Norris's magnificent spiritual memoir of acedia (a complex cousin of depression) gets an uneven audio treatment. At times, Norris's straightforward and monotonous delivery doesn't do justice to the aching beauty of her prose. However, there is a powerful simplicity to having Norris relate her own story, especially since even the most dramatic sequences-such as when her husband disappeared and planned to kill himself-are rendered without the overwrought Sturm und Drang that other narrators might attempt. Her performance is generally dispassionate, her most animated moments not when she is describing her own spiritual journey but when she incisively critiques the narcissism of American culture. The final disc contains a PDF of Norris's "commonplace book" of favorite quotations on acedia, ranging from early church sages like Anthony the Great and Norris's beloved Evagrius to F. Scott Fitzgerald and Ian Fleming. A Riverhead hardcover (Reviews, June 9). (Sept.)Copyright © Reed Business Information, a division of Reed Elsevier Inc. All rights reserved.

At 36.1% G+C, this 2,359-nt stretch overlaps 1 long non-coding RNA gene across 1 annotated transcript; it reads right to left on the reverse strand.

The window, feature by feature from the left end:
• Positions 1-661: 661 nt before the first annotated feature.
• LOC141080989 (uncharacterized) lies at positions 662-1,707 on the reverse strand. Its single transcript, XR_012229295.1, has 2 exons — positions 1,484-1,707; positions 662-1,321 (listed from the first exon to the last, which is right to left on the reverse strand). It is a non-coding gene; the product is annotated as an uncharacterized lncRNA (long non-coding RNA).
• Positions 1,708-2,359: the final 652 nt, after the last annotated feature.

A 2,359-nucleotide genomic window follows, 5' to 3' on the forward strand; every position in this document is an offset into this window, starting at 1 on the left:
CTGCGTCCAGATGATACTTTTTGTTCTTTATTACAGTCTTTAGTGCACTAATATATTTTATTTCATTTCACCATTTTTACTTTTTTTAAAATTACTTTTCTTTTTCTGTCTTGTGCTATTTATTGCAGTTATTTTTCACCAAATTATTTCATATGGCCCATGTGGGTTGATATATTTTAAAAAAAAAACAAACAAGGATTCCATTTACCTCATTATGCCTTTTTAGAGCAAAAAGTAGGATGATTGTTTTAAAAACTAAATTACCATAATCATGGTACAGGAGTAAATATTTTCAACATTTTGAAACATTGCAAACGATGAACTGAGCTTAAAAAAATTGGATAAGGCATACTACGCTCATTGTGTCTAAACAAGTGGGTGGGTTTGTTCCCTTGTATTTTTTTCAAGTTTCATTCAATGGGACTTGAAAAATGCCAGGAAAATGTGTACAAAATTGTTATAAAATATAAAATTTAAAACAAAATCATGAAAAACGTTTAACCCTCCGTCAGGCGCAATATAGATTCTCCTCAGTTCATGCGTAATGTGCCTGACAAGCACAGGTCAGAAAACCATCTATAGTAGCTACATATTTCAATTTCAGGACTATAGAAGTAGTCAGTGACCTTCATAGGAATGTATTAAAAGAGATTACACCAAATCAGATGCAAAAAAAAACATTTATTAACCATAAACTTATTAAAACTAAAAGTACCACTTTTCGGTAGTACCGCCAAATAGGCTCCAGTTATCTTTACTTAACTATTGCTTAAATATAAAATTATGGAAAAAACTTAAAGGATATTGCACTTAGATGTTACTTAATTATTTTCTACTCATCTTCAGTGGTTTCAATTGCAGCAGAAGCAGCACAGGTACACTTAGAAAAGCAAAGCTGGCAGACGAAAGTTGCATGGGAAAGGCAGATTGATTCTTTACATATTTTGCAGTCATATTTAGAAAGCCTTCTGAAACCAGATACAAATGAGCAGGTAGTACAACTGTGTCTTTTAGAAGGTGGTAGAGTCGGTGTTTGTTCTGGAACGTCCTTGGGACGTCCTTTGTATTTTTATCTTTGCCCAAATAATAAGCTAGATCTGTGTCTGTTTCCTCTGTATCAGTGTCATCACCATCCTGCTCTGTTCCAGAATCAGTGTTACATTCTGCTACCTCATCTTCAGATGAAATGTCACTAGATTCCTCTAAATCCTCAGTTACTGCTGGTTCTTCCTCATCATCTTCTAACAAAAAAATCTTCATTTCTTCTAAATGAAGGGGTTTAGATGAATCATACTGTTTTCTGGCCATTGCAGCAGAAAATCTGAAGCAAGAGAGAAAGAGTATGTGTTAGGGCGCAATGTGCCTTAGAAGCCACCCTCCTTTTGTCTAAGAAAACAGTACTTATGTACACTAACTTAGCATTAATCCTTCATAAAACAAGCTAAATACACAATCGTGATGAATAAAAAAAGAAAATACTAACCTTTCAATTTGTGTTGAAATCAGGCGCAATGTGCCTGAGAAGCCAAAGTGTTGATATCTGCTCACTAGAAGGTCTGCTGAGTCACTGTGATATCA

Here, nationally best-selling poet Norris (Little Girls in Church) offers a difficult and intimate, almost naked look at the spiritual state of acedia that may be foreign to lay audiences. Though they may find parallels in their own relationships and/or careers as they listen to Norris probe her husband's and her own slide into this specialized relative of depression, it isn't an easy journey in audio format, as the book requires pauses for reflection and relistenings of certain sections to appreciate and grasp her concepts fully. Norris also uses this forum to address a spiritual void in our culture but ultimately suggests religious healing as the best antidote. Recommended for select audiences of scholars and philosophers. [Audio clip available through us.penguingroup.com; the Riverhead hc was recommended "for religious libraries," LJ9/1/08.-Ed.]